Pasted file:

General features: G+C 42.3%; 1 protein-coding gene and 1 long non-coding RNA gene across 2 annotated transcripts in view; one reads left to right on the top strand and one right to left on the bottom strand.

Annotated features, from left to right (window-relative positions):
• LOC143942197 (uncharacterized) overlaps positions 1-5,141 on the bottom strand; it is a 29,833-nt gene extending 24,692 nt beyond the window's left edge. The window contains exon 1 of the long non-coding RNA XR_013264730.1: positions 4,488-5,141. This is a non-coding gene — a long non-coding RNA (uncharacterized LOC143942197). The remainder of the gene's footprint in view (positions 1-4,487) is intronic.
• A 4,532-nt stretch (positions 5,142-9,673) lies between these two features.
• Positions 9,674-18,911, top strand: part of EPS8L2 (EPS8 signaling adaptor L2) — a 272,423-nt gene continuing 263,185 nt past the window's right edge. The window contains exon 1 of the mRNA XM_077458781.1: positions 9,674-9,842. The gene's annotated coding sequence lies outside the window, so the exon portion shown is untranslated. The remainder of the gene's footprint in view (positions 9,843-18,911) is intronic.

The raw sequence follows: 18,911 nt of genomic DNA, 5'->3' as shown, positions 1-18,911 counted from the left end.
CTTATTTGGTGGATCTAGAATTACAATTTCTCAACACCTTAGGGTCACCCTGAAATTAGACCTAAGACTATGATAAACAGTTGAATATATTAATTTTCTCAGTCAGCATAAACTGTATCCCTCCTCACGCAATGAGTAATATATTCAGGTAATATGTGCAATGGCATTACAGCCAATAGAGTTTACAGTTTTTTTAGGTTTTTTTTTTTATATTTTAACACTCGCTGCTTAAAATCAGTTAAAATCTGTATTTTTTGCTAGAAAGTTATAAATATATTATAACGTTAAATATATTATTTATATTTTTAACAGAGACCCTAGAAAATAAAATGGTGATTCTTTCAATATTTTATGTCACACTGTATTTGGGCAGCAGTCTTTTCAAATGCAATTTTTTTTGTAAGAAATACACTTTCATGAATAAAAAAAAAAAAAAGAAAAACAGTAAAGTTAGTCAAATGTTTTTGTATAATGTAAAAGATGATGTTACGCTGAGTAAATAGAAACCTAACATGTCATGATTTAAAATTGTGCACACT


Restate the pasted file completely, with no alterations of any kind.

General features: G+C 42.3%; 1 protein-coding gene and 1 long non-coding RNA gene across 2 annotated transcripts in view; one reads left to right on the top strand and one right to left on the bottom strand.

Annotated features, from left to right (window-relative positions):
• LOC143942197 (uncharacterized) overlaps positions 1-5,141 on the bottom strand; it is a 29,833-nt gene extending 24,692 nt beyond the window's left edge. The window contains exon 1 of the long non-coding RNA XR_013264730.1: positions 4,488-5,141. This is a non-coding gene — a long non-coding RNA (uncharacterized LOC143942197). The remainder of the gene's footprint in view (positions 1-4,487) is intronic.
• A 4,532-nt stretch (positions 5,142-9,673) lies between these two features.
• Positions 9,674-18,911, top strand: part of EPS8L2 (EPS8 signaling adaptor L2) — a 272,423-nt gene continuing 263,185 nt past the window's right edge. The window contains exon 1 of the mRNA XM_077458781.1: positions 9,674-9,842. The gene's annotated coding sequence lies outside the window, so the exon portion shown is untranslated. The remainder of the gene's footprint in view (positions 9,843-18,911) is intronic.

The raw sequence follows: 18,911 nt of genomic DNA, 5'->3' as shown, positions 1-18,911 counted from the left end.
CTTATTTGGTGGATCTAGAATTACAATTTCTCAACACCTTAGGGTCACCCTGAAATTAGACCTAAGACTATGATAAACAGTTGAATATATTAATTTTCTCAGTCAGCATAAACTGTATCCCTCCTCACGCAATGAGTAATATATTCAGGTAATATGTGCAATGGCATTACAGCCAATAGAGTTTACAGTTTTTTTAGGTTTTTTTTTTTATATTTTAACACTCGCTGCTTAAAATCAGTTAAAATCTGTATTTTTTGCTAGAAAGTTATAAATATATTATAACGTTAAATATATTATTTATATTTTTAACAGAGACCCTAGAAAATAAAATGGTGATTCTTTCAATATTTTATGTCACACTGTATTTGGGCAGCAGTCTTTTCAAATGCAATTTTTTTTGTAAGAAATACACTTTCATGAATAAAAAAAAAAAAAAGAAAAACAGTAAAGTTAGTCAAATGTTTTTGTATAATGTAAAAGATGATGTTACGCTGAGTAAATAGAAACCTAACATGTCATGATTTAAAATTGTGCACACT